Finally, we need a plan for staff to address what comes next. Just as the nation needs a recovery plan, the NHS workforce needs one too. We must not forget that we entered this crisis with a record 100,000 vacancies in the NHS. What I hear from staff, who have now been working flat out for a year, is that they desperately need a break, and they need a tangible demonstration that their efforts are truly valued. The NHS rightly has a special place in the hearts of the people of this country, but without the staff, the NHS ceases to exist. That is why we need to recognise that we cannot keep dipping into that well of good will, and that at some point, NHS workers need cherishing as much as the institution itself.

    I cannot mention PPE without briefly addressing last week’s High Court ruling that the Government had acted unlawfully by failing to publish details of covid-related contracts. Why has the Secretary of State not come to Parliament to explain himself? Is breaking the law such a common occurrence in Government nowadays that it does not warrant an explanation from those responsible? The Government’s approach to procurement during the pandemic has been marred by a toxic mix of misspending and cronyism. We all understand that the Department was and is dealing with many pressing issues, but transparency is important, and accountability matters. Of course, we need to remember why there was such a rush to get PPE in the first place—it was because the Government had ignored the warnings and allowed stockpiles to run down. The pandemic has been used too often as an excuse for standards to slip, but it really should not need saying that transparency goes hand in hand with good government.

    Another area where we need greater transparency is the Government’s general response to the pandemic to date. With the highest number of deaths in Europe, those in power now need to answer why that has been the case, because such a grim death toll was not inevitable. If it is the right time to undergo an expensive and disruptive reorganisation of the NHS, it is also the right time to have the inquiry into covid that the Prime Minister promised more than six months ago. The families of the deceased deserve answers, and we all need to know that lessons have been learned and that the same mistakes will not be made again. If we look at what has happened so far, we can see that there has been a tragic failure to learn the right lessons. That is why what we have heard from the Prime Minister today matters, because we are not out of the woods yet. Infection rates, though they are reducing, remain high; there are more people in hospital now than there were at the start of the second lockdown; and there are still more than 1,000 people being admitted to hospital every single day. So, what we do next, when we do it and how we do it remains critical.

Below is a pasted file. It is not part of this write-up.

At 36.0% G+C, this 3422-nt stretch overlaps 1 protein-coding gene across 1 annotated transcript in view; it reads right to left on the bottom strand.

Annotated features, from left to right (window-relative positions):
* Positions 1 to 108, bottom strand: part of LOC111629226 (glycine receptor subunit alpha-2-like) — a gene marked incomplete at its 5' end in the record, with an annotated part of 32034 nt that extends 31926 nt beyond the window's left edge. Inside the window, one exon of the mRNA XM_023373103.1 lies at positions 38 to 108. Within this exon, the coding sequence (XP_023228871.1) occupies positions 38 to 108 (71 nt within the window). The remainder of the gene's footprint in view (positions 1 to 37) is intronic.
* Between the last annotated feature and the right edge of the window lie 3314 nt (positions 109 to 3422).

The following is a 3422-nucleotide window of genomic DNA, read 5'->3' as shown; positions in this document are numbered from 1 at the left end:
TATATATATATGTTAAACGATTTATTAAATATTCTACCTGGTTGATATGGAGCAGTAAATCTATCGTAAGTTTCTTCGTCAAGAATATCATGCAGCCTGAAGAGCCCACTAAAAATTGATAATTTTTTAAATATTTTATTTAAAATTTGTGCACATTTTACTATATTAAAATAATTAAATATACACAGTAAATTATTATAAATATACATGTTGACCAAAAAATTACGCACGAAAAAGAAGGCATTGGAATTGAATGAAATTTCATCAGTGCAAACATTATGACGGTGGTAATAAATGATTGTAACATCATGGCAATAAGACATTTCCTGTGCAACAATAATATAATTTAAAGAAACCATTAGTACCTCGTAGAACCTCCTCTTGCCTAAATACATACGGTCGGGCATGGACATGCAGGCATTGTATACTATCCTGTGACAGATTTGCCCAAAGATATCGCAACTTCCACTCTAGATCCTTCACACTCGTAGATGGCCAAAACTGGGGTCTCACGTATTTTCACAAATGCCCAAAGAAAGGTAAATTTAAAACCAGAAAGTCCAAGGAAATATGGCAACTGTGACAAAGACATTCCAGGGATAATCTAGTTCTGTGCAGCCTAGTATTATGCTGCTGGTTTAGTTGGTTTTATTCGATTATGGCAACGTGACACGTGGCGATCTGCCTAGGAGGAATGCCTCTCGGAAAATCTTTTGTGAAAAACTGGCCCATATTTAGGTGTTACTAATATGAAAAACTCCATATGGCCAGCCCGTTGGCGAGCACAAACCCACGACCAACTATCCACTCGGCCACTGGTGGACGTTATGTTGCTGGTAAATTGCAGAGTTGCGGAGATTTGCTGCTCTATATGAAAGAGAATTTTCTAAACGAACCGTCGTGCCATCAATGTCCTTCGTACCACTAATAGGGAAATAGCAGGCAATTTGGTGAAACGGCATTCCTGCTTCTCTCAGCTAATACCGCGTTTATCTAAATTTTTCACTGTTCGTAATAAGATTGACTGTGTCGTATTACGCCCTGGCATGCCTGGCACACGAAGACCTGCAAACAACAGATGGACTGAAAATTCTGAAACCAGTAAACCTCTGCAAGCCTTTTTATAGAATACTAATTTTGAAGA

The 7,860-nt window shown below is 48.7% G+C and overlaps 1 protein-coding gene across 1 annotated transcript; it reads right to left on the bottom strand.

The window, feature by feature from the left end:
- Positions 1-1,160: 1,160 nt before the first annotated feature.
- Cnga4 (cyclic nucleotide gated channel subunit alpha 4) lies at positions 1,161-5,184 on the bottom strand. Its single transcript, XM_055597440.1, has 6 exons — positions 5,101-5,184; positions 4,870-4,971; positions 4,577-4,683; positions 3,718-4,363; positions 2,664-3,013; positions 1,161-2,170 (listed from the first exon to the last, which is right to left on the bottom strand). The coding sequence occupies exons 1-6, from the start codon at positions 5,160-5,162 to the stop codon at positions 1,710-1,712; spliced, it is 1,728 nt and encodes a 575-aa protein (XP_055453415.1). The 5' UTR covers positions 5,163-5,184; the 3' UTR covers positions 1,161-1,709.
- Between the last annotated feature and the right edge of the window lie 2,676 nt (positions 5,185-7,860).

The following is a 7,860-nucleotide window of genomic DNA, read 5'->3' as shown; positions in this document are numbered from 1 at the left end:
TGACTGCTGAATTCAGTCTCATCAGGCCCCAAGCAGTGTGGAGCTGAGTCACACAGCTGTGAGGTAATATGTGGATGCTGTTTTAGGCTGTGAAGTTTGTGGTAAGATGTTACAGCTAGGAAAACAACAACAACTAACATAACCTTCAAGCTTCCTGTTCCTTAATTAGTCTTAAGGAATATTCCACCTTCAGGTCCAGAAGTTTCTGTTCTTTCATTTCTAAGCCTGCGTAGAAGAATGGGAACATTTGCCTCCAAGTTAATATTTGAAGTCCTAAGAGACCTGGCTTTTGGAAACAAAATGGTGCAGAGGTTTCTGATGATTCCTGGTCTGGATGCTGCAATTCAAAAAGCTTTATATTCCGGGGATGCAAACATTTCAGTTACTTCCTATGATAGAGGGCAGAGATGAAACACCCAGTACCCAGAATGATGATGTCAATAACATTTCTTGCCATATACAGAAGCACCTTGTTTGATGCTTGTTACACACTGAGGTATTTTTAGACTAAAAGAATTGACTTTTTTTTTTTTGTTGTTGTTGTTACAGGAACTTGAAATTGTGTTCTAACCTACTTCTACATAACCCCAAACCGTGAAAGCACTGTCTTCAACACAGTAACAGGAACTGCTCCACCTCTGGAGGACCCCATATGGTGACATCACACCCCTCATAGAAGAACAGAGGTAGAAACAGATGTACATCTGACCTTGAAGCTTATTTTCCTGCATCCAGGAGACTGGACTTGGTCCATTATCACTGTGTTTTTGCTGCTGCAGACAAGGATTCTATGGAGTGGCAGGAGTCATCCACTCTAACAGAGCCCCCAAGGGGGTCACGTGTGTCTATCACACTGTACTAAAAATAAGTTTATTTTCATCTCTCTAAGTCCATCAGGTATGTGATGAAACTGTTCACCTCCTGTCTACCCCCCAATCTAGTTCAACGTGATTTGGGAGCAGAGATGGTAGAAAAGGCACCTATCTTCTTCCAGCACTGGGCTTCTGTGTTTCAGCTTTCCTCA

The Opposition have been clear all along about the importance of following the science. We know where not following the science takes us: it leads to the worst death rate and the deepest recession in Europe. It leads to the farce of the Prime Minister refusing to cancel Christmas plans, only to U-turn three days later, and it leads to the shambles of children returning to school for one day, only to find it closed the next. We know that the virus thrives on delay and dither. As we approach a year of life under restrictions, any ambiguity over when, where, why and how the restrictions will be eased in the coming weeks and months is just as big a threat as the virus itself.

    Before I conclude, I just want to say a bit about test and trace. We did not hear anything new from the Prime Minister on that today, but it nevertheless remains a vital part of the pandemic response. We need to remind ourselves that the number of new cases is still above 10,000 each day, and that every day thousands more people are required to self-isolate. For this lockdown truly to be the last, we need to continue to cut transmission chains and the spread of the virus, so this continuing blind spot when it comes to supporting people to self-isolate is as baffling as it is wrong.

    When we first came out of lockdown, the scientific advice repeatedly stated that the easing of restrictions would work only if there was a fully functioning test and trace system in place. That was true last year and it is still true today. We still do not have all test results back within 24 hours, as the Prime Minister promised would happen last June, but perhaps most important are the continued low compliance rates with self-isolation. The Government have known for many months that the lack of financial support to those self-isolating has resulted in extremely low adherence rates. Surveys between March and August last year found that only 11% of people in the UK notified as having been in recent close contact with a confirmed case did not leave their home. That figure has improved a little recently, but it is still well below where it needs to be.